October 1, 2009
By Dave Hirschman
Electronic distribution of IFR charts and approach plates has long held the promise of reducing the cost and simplifying the task of keeping IFR subscriptions current. The catch for pilots and aircraft owners is that, so far, it hasn’t always worked out that way.
As glass cockpits capable of displaying electronic approach plates and standalone electronic flight bags proliferate, some of the companies that supply digital chart information have found ways to charge as much—or more—for electronic chart subscriptions than the paper charts they replace. In fairness, the electronic subscriptions also offer convenience and many additional services—but the promise of lower costs for users hasn’t been fully realized.
Now John Baute, a software designer in Blacksburg, Virginia, intends to change all that. The instrument-rated Mooney pilot has launched PDF Plates, a Web site that allows anyone to download current IFR approach charts, SIDS, STARs, and AFDs for free. Unlike aviation Web sites that allow pilots to gather the information one approach plate at a time, PDF Plates bundles them by state and region. Once downloaded, the files can be printed, or stored on a variety of tablet PCs (including the Sony Reader and Kindle) for use in the cockpit.
“This whole thing started in March when I tried to figure out a way to put approach plates on my BlackBerry,” said Baute, 37. “It didn’t work out well because the BlackBerry screen is just too small. But the application looked good on my brother’s tablet PC, and it looks even better on a Kindle DX.”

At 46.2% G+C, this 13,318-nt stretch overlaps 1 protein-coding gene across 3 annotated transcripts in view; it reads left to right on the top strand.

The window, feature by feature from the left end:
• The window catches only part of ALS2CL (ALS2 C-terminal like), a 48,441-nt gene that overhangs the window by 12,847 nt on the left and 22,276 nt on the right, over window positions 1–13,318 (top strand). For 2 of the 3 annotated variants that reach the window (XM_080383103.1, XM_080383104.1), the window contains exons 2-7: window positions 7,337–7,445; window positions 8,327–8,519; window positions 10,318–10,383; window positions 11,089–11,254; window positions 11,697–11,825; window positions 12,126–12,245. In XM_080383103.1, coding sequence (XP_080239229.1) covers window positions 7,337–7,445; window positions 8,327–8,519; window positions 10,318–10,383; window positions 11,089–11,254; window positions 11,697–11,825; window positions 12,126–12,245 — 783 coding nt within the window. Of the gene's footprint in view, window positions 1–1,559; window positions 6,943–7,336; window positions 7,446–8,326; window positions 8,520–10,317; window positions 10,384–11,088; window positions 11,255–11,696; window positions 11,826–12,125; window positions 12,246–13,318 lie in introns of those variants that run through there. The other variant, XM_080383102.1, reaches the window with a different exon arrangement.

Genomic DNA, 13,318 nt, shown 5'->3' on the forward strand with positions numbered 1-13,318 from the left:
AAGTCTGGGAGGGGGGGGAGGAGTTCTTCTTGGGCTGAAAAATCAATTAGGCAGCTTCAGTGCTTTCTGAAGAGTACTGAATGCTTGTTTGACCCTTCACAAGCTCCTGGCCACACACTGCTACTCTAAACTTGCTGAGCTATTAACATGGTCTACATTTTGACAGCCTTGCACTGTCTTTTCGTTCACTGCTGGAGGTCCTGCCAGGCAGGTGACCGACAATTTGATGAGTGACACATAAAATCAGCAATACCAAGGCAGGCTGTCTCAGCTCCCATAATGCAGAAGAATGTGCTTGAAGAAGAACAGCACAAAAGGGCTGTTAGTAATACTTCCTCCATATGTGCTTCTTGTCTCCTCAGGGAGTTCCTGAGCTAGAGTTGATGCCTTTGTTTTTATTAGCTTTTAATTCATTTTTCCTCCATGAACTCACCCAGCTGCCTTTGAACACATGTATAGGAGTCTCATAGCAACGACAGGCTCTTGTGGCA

Other companies have used a variety of tablet PCs to display approach plates with mixed results. Reader Plates offers a variety of economical IFR approach-chart subscriptions based on the popular Sony Reader, and recently added the Kindle. AirBrief.com also uses the Kindle as its preferred platform for electronic charts, aviation publications, and weather reports.
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The newest version of Amazon’s Kindle DX has a 9.7-inch screen that enlarges approach plates to slightly more than full size. Designed to download and display digital books, the gadgets carry a retail price of just under $500.
Baute said he uses the Kindle DX in the cockpit to show approach plates and his wife uses it on the beach for pleasure reading. “Not everyone wants to spend $500 on a Kindle, and I understand that,” Baute said. “Flying’s expensive enough already. That’s why I just decided to put PDF Plates out there and let people have access to this information for free.”
Baute said he wrote the software code as an intellectual exercise, has no business plan, and didn’t intend to make a commercial product. Sharing information with fellow pilots seemed like a way to contribute to the aviation community and carry on the noncommercial, information-sharing traditions the founders of the World Wide Web intended.
“I’ve got a day job,” he said. “This was just something I did to see if I could do it.”
Baute said aviation organizations have approached him to discuss paid advertising on his Web site or possible future partnerships. But so far, he’s content with an electronic “tip jar” that allows users to make contributions.
“As long as donations allow me to cover the hosting costs,” he said, “I’ll keep it as is.”
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